Check out this story in the New York Times about free-wheeling consumer credit in India. Much of the article focuses on how Indians are using consumer credit to pay for cosmetic surgery. At one point, I had a collection of online advertisements offering Americans easy credit for different types of cosmetic surgery, but that was several universities ago. One of today's disappointments was discovering that file has disappeared.

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Bankruptcy Immigrants

posted by Adam Levitin

Fascinating story in the Guardian about Irish debtors temporarily moving to the UK in order to gain access to more favorable bankruptcy law.  I guess the Brit's have a more lenient version of 522(b)(3) or a looser good faith filing doctrine/plan approval/discharge requirement.  I wonder how long this sort of international loophole will remain open within the EU.  I wouldn't be surprised to see a lot of Spanish immigrants to the UK between more favorable bankruptcy law (although Spain recently liberalized its bankruptcy law) and the Spanish economy.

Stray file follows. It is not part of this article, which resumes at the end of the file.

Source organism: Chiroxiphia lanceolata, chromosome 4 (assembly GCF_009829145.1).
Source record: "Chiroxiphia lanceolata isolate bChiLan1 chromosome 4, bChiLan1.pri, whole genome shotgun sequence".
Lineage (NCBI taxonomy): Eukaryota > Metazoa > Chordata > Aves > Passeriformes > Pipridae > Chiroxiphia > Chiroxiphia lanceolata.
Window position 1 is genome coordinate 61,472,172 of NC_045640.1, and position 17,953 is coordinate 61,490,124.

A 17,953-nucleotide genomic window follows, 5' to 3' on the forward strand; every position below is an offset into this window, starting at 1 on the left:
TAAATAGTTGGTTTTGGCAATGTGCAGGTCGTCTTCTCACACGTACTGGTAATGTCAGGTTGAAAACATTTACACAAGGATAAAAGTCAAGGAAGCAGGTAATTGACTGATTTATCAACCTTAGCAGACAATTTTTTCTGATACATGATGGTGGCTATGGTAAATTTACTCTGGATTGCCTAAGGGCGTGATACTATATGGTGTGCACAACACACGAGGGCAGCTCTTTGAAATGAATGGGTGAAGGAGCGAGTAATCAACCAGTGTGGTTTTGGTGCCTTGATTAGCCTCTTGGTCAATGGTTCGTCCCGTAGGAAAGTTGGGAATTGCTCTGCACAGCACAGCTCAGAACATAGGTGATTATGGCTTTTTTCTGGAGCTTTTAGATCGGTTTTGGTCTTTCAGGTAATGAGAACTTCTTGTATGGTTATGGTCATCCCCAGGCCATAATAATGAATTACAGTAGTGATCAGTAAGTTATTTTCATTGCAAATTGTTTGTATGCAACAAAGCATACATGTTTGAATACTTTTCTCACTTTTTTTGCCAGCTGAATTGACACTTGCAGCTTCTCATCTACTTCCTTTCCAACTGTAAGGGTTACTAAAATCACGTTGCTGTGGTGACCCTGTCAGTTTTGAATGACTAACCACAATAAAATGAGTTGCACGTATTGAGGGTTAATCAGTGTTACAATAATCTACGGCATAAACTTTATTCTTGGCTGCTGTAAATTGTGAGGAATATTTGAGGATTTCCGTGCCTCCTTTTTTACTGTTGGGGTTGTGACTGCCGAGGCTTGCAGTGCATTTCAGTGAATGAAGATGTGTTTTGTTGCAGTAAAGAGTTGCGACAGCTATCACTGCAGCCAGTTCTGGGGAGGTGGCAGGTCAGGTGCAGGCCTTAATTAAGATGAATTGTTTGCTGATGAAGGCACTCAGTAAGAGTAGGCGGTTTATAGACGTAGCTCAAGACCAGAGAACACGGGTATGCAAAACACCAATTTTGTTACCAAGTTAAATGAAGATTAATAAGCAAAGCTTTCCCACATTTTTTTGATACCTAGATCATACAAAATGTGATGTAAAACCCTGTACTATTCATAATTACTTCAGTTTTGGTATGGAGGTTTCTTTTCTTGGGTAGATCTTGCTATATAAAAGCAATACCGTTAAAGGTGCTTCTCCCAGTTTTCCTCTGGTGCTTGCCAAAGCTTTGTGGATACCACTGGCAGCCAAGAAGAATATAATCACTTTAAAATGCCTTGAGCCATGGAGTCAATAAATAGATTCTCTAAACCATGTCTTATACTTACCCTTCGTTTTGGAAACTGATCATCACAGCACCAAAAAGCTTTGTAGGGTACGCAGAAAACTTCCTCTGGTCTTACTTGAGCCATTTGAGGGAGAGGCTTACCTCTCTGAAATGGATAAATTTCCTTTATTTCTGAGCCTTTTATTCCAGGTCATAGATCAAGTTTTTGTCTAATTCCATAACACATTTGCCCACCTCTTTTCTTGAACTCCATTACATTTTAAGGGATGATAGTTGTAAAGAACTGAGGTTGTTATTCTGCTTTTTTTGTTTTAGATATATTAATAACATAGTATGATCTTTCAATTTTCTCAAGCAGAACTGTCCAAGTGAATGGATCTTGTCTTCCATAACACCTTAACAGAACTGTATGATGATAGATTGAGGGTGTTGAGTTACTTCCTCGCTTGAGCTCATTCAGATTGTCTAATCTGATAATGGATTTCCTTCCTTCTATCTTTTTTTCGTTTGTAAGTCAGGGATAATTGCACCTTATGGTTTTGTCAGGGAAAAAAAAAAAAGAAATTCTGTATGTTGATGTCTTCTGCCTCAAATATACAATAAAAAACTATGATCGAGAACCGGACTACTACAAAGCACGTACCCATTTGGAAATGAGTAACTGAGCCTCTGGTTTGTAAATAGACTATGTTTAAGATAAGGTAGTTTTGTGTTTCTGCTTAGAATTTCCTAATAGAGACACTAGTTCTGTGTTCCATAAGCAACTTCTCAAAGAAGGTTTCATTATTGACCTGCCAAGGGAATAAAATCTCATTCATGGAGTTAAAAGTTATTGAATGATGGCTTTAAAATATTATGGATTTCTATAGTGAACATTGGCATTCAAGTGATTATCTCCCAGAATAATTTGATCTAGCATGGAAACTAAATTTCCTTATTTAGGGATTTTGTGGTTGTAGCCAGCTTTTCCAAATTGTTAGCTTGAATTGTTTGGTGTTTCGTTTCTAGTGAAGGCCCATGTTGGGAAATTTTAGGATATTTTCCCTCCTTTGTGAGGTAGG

Platform, Infrastructure, Utility?

posted by Bill Maurer & Stephen Rea

While we’ve been blogging, Stevie has begun his dissertation fieldwork in Korea. He emailed Bill the other day: “Yesterday I opened a bank account here in Seoul, and conducted the entire interaction in Korean. For some reason, I don't get an ATM card, which is really strange. But in all likelihood I had no idea what the teller was trying to say to me, so I might end up getting a card in the mail next week or something. As ‘technophiliac’ as this culture seems to be, cash is still king; outside of the large department stores and global restaurant chains, I don't see any POS terminals.”

There’s hype, there’s reality, and there’s possibility around all the cashlessness claims that follow on the heels of mobile and other digital payment platforms. We want to conclude our guest blogging with a gesture toward some of the possibilities of mobile money--and a challenge for the Credit Slips community.

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Cash as Social Infrastructure

posted by Bill Maurer & Stephen Rea

Sticker in San Francisco: "Of course it's cash-only, it's the Mission."

Overheard: "Oooh, yeah, no, we don't take cards. Because the coffee is, like, local?" (both items courtesy Lana Swartz)